What is the difference between an S-Corp and a C-Corp?

Understanding the difference between S corporations and C corporations is a critical first step when incorporating a business. Under the Internal Revenue Code, there are two different types of corporate tax treatment: C and S. These letters stand for the subchapters in the Code. All corporations are C corporations unless you file for status under subchapter S. In other words, C corporations are the default. The difference between the two types of corporations comes down to taxes.

In a C corporation, or C-Corp for short, income is taxed twice. First, the corporation itself pays tax on any net income. The shareholders must then pay taxes on any distributions. Most large and publicly-held businesses are C-Corps. 

Unlike a C-Corp, an S-Corp is taxed only at the shareholder level. The business itself is not taxed. To receive S treatment, corporations must meet certain requirements. Specifically, they must: 

  • Be domestic;
  • Not have more than 35 shareholders;
  • Not be affiliated with some other, larger corporate entity;
  • Have one class of stock only;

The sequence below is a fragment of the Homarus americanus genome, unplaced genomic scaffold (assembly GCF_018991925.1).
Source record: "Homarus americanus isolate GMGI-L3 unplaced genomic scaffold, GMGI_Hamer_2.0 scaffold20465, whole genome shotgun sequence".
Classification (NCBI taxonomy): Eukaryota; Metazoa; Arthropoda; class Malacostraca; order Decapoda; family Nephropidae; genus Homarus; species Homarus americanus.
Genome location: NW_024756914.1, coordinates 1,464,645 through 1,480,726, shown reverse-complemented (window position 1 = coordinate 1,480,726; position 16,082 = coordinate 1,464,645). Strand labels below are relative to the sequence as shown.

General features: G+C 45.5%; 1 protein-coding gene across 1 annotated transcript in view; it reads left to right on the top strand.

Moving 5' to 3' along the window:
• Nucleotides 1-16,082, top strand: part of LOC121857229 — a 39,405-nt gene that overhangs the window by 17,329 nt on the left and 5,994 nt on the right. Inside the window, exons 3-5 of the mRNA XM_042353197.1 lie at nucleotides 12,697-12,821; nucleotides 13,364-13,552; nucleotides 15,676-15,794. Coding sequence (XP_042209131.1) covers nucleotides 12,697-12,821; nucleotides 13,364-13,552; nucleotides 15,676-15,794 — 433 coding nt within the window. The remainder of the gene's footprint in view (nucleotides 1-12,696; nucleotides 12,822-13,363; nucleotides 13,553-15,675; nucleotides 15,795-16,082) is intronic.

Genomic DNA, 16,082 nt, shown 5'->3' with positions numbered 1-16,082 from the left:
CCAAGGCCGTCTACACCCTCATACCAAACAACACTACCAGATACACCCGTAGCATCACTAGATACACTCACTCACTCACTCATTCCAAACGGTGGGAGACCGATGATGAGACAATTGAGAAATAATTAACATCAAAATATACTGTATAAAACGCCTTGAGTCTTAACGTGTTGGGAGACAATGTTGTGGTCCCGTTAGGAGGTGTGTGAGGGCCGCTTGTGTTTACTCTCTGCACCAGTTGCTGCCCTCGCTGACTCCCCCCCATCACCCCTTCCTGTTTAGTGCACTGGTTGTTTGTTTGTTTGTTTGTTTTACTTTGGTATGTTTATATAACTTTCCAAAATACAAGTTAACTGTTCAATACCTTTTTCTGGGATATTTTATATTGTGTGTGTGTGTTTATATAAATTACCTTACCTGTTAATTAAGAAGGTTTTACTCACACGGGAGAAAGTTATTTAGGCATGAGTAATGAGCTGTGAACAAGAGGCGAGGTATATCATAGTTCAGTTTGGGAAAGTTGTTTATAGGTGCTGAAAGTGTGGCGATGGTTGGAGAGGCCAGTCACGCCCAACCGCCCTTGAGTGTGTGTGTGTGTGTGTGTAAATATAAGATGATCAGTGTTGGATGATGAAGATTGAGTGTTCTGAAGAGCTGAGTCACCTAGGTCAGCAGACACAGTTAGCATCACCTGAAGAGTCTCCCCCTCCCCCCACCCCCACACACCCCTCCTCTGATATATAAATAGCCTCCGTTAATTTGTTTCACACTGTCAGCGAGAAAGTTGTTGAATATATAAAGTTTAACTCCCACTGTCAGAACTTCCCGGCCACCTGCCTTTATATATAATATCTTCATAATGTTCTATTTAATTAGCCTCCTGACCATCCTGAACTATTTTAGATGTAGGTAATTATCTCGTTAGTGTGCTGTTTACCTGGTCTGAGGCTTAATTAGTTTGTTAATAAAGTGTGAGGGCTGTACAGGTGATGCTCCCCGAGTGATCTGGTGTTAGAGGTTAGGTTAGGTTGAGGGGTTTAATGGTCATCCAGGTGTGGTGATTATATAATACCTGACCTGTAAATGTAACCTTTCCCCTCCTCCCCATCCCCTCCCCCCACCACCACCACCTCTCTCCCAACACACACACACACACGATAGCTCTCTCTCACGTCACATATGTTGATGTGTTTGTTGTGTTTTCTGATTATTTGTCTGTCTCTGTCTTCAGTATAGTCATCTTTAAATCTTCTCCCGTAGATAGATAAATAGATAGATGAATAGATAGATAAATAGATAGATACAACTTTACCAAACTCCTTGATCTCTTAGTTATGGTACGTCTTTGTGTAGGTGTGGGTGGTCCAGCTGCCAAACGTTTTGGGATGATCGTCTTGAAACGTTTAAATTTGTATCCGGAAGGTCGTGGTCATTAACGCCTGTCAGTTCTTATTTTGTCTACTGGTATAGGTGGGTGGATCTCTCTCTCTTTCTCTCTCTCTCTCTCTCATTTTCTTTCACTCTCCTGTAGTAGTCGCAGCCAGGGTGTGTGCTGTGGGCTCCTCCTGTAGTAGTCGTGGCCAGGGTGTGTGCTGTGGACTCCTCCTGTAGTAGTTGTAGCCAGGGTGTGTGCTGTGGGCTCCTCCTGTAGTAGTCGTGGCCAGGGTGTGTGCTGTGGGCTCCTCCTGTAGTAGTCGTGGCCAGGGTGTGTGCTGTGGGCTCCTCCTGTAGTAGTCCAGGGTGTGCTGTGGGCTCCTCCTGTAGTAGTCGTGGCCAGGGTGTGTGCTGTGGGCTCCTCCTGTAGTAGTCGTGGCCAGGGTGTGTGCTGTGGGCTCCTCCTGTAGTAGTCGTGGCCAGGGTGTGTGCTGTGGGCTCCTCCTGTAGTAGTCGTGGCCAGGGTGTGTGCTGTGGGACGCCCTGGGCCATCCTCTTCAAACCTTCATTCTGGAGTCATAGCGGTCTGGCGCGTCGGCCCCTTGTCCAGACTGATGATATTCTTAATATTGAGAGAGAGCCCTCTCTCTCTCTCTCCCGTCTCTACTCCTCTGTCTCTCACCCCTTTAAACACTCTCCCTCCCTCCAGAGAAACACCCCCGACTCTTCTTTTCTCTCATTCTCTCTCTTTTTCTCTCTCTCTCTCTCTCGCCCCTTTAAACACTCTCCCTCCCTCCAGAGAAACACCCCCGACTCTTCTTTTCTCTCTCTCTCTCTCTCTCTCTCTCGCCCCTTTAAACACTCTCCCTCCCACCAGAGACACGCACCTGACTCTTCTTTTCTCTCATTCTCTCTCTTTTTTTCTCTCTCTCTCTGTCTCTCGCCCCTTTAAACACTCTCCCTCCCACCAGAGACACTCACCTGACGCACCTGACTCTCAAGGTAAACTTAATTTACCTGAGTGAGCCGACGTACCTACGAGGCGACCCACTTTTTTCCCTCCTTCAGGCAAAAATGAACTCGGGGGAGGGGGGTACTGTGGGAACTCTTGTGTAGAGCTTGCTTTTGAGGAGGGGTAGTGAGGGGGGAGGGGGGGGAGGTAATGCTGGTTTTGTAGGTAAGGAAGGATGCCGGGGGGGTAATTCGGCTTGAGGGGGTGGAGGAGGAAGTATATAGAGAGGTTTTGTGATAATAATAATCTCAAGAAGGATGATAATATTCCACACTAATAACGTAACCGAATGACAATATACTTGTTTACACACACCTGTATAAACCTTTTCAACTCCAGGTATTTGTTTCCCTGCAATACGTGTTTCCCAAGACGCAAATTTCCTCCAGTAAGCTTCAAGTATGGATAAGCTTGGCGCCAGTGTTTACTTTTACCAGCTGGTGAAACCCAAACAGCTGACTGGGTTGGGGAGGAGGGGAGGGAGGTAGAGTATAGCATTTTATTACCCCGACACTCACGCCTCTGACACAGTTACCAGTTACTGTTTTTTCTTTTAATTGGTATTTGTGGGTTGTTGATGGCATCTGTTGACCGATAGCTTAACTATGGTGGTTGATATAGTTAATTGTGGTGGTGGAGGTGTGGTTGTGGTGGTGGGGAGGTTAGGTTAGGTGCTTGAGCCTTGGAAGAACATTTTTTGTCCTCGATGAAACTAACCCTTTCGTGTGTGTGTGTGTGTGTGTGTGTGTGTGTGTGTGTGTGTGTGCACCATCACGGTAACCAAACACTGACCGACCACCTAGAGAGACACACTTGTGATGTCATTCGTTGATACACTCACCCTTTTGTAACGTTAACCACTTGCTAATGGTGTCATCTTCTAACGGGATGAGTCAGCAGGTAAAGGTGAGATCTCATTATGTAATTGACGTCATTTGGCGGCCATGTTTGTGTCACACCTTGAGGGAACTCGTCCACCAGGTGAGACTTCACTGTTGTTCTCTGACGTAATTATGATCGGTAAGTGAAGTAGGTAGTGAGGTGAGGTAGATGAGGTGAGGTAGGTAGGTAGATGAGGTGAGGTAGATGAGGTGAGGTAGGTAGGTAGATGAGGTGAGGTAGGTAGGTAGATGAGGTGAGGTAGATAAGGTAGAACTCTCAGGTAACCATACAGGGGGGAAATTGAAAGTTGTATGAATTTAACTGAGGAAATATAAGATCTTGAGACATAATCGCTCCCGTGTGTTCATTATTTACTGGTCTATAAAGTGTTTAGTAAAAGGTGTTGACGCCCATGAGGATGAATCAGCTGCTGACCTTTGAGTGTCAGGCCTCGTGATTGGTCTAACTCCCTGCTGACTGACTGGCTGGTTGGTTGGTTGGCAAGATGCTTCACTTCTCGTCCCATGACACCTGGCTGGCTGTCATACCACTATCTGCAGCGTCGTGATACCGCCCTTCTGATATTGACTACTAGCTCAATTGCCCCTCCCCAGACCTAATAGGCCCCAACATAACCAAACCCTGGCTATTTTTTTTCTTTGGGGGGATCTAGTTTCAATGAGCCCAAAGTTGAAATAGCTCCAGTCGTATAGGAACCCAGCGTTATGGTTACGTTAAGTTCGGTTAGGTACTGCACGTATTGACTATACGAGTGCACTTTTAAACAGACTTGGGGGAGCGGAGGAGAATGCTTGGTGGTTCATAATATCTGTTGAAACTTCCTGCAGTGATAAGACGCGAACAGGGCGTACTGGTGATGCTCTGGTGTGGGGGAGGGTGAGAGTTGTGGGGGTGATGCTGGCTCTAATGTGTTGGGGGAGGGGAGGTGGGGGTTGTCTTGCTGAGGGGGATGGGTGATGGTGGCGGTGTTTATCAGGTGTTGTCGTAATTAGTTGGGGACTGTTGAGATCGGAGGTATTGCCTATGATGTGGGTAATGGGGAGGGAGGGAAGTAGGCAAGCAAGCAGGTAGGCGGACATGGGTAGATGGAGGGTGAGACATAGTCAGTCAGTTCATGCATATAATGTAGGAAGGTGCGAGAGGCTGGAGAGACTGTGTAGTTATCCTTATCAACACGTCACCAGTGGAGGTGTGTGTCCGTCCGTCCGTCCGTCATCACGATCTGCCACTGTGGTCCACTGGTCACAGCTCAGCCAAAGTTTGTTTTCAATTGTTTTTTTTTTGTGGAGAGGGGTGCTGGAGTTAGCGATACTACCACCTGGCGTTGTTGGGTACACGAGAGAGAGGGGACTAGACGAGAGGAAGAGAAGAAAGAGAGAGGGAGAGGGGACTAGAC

• Not have corporate or partnership shareholders; and
  • Have only U.S. citizen and resident alien shareholders.

Keep in mind that all shareholders must agree to the S treatment. Also, a business must first be incorporated in the state where it is headquartered before filing for S status.

Because S-Corps are taxed only once, you and your business can save in taxes. There are many other things to consider, however, before you seek subchapter S treatment. To find out whether filing for S status is right for your Illinois corporation, speak with an experienced corporate and business tax law attorney.

Source: SBA.gov, "Should My Company be an LLC, an S-Corp or Both?," Aug. 27, 2015

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